Dissociative Disorders treatment usually involves psychotherapy, but there are other treatments for dissociative disorders available.
How are dissociative disorders treated?
Psychotherapy is the primary treatment for dissociative disorders. This form of therapy, also known as talk therapy, counseling or psychosocial therapy, involves talking about your disorder and related issues with a mental health professional. Your therapist will work to help you understand the cause of your condition and to form new ways of coping with stressful circumstances.
Psychotherapy for dissociative disorders often involves techniques, such as hypnosis, that help you remember and work through the trauma that triggered your dissociative symptoms. The course of your psychotherapy may be long and painful, but this treatment approach often is very effective in treating dissociative disorders.
Other dissociative disorder treatment may include:
- Creative art therapy: This type of therapy uses the creative process to help people who might have difficulty expressing their thoughts and feelings. Creative arts can help you increase self-awareness, cope with symptoms and traumatic experiences, and foster positive changes. Creative art therapy includes art, dance and movement, drama, music and poetry.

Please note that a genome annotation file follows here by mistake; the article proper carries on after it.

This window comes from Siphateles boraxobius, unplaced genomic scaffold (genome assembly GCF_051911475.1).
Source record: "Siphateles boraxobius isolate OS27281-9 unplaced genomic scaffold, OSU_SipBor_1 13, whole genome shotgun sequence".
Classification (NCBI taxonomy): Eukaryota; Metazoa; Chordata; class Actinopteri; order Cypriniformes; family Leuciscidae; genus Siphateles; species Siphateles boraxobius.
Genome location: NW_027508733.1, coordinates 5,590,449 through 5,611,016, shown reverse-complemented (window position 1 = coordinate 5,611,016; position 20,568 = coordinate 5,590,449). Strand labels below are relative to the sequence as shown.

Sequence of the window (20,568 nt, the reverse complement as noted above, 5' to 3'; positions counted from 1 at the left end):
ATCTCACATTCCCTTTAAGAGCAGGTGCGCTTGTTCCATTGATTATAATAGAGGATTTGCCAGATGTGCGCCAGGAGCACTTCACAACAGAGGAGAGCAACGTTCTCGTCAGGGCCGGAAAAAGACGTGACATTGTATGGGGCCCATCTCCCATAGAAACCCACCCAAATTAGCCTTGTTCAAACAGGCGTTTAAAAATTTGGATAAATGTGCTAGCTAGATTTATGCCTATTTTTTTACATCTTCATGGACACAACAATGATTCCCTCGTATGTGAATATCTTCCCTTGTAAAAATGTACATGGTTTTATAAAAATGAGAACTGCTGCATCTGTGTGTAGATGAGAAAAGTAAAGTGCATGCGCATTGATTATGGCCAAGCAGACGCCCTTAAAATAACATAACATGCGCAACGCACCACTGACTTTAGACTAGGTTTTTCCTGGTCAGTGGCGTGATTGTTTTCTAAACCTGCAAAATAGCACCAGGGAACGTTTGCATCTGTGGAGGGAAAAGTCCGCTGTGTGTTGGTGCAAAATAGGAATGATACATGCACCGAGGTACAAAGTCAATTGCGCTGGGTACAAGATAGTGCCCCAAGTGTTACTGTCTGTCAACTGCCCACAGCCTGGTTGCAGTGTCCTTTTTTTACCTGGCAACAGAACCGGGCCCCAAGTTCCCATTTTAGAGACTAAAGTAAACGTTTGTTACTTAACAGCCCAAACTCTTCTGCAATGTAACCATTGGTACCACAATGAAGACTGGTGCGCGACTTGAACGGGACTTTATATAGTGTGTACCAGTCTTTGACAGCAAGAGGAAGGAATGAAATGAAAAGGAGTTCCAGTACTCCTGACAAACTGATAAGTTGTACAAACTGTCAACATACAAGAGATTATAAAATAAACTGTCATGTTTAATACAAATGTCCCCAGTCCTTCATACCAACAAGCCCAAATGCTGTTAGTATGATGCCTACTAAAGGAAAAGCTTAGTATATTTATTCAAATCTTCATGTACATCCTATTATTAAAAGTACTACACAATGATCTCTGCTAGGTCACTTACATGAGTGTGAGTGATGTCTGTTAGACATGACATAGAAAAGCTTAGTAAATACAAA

- Cognitive therapy: This type of talk therapy helps you identify unhealthy, negative beliefs and behaviors and replace them with healthy, positive ones. It's based on the idea that your own thoughts — not other people or situations — determine how you behave. Even if an unwanted situation has not changed, you can change the way you think and behave in a positive way.
- Medication: Although there are no medications that specifically treat dissociative disorders, your doctor may prescribe antidepressants, anti-anxiety medications or tranquilizers to help control the mental health symptoms associated with dissociative disorders.
The Diagnostic and Statistical Manual of Mental Disorders (DSM IV)
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